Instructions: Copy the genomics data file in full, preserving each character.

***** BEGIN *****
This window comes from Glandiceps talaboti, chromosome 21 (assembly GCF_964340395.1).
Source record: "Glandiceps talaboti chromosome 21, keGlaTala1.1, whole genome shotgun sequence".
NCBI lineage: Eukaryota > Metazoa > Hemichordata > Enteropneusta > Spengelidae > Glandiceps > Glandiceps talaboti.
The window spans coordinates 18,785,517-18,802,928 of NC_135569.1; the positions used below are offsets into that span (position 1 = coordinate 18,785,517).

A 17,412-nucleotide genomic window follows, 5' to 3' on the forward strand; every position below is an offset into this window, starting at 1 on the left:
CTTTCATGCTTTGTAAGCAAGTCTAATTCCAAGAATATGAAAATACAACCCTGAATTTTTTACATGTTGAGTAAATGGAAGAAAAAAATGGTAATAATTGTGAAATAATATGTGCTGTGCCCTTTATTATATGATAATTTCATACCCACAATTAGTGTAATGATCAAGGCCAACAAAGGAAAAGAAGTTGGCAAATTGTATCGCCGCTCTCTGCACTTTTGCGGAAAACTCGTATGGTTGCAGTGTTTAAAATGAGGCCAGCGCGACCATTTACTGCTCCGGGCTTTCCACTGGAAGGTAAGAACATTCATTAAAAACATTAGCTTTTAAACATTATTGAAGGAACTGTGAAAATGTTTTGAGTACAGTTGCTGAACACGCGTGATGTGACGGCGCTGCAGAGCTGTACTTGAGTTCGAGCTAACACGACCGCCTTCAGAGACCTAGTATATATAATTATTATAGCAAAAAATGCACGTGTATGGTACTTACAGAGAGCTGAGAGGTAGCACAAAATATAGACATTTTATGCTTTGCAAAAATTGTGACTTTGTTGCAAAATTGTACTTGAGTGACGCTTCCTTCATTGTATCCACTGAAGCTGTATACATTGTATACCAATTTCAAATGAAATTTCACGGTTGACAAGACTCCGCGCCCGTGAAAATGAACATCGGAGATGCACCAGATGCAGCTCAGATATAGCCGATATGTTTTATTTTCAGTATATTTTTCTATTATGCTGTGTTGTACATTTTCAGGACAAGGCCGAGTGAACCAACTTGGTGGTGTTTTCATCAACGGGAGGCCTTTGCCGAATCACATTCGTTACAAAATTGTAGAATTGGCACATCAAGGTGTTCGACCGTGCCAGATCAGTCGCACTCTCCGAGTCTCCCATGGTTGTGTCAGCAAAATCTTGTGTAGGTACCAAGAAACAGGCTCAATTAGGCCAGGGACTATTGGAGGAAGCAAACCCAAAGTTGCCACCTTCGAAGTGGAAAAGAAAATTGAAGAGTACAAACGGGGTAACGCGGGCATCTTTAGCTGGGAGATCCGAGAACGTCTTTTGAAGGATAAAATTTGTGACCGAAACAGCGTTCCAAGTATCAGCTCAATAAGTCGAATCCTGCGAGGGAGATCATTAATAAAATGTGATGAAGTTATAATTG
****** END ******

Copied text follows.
This window comes from Glandiceps talaboti, chromosome 21 (assembly GCF_964340395.1).
Source record: "Glandiceps talaboti chromosome 21, keGlaTala1.1, whole genome shotgun sequence".
NCBI lineage: Eukaryota > Metazoa > Hemichordata > Enteropneusta > Spengelidae > Glandiceps > Glandiceps talaboti.
The window spans coordinates 18,785,517-18,802,928 of NC_135569.1; the positions used below are offsets into that span (position 1 = coordinate 18,785,517).

A 17,412-nucleotide genomic window follows, 5' to 3' on the forward strand; every position below is an offset into this window, starting at 1 on the left:
CTTTCATGCTTTGTAAGCAAGTCTAATTCCAAGAATATGAAAATACAACCCTGAATTTTTTACATGTTGAGTAAATGGAAGAAAAAAATGGTAATAATTGTGAAATAATATGTGCTGTGCCCTTTATTATATGATAATTTCATACCCACAATTAGTGTAATGATCAAGGCCAACAAAGGAAAAGAAGTTGGCAAATTGTATCGCCGCTCTCTGCACTTTTGCGGAAAACTCGTATGGTTGCAGTGTTTAAAATGAGGCCAGCGCGACCATTTACTGCTCCGGGCTTTCCACTGGAAGGTAAGAACATTCATTAAAAACATTAGCTTTTAAACATTATTGAAGGAACTGTGAAAATGTTTTGAGTACAGTTGCTGAACACGCGTGATGTGACGGCGCTGCAGAGCTGTACTTGAGTTCGAGCTAACACGACCGCCTTCAGAGACCTAGTATATATAATTATTATAGCAAAAAATGCACGTGTATGGTACTTACAGAGAGCTGAGAGGTAGCACAAAATATAGACATTTTATGCTTTGCAAAAATTGTGACTTTGTTGCAAAATTGTACTTGAGTGACGCTTCCTTCATTGTATCCACTGAAGCTGTATACATTGTATACCAATTTCAAATGAAATTTCACGGTTGACAAGACTCCGCGCCCGTGAAAATGAACATCGGAGATGCACCAGATGCAGCTCAGATATAGCCGATATGTTTTATTTTCAGTATATTTTTCTATTATGCTGTGTTGTACATTTTCAGGACAAGGCCGAGTGAACCAACTTGGTGGTGTTTTCATCAACGGGAGGCCTTTGCCGAATCACATTCGTTACAAAATTGTAGAATTGGCACATCAAGGTGTTCGACCGTGCCAGATCAGTCGCACTCTCCGAGTCTCCCATGGTTGTGTCAGCAAAATCTTGTGTAGGTACCAAGAAACAGGCTCAATTAGGCCAGGGACTATTGGAGGAAGCAAACCCAAAGTTGCCACCTTCGAAGTGGAAAAGAAAATTGAAGAGTACAAACGGGGTAACGCGGGCATCTTTAGCTGGGAGATCCGAGAACGTCTTTTGAAGGATAAAATTTGTGACCGAAACAGCGTTCCAAGTATCAGCTCAATAAGTCGAATCCTGCGAGGGAGATCATTAATAAAATGTGATGAAGTTATAATTG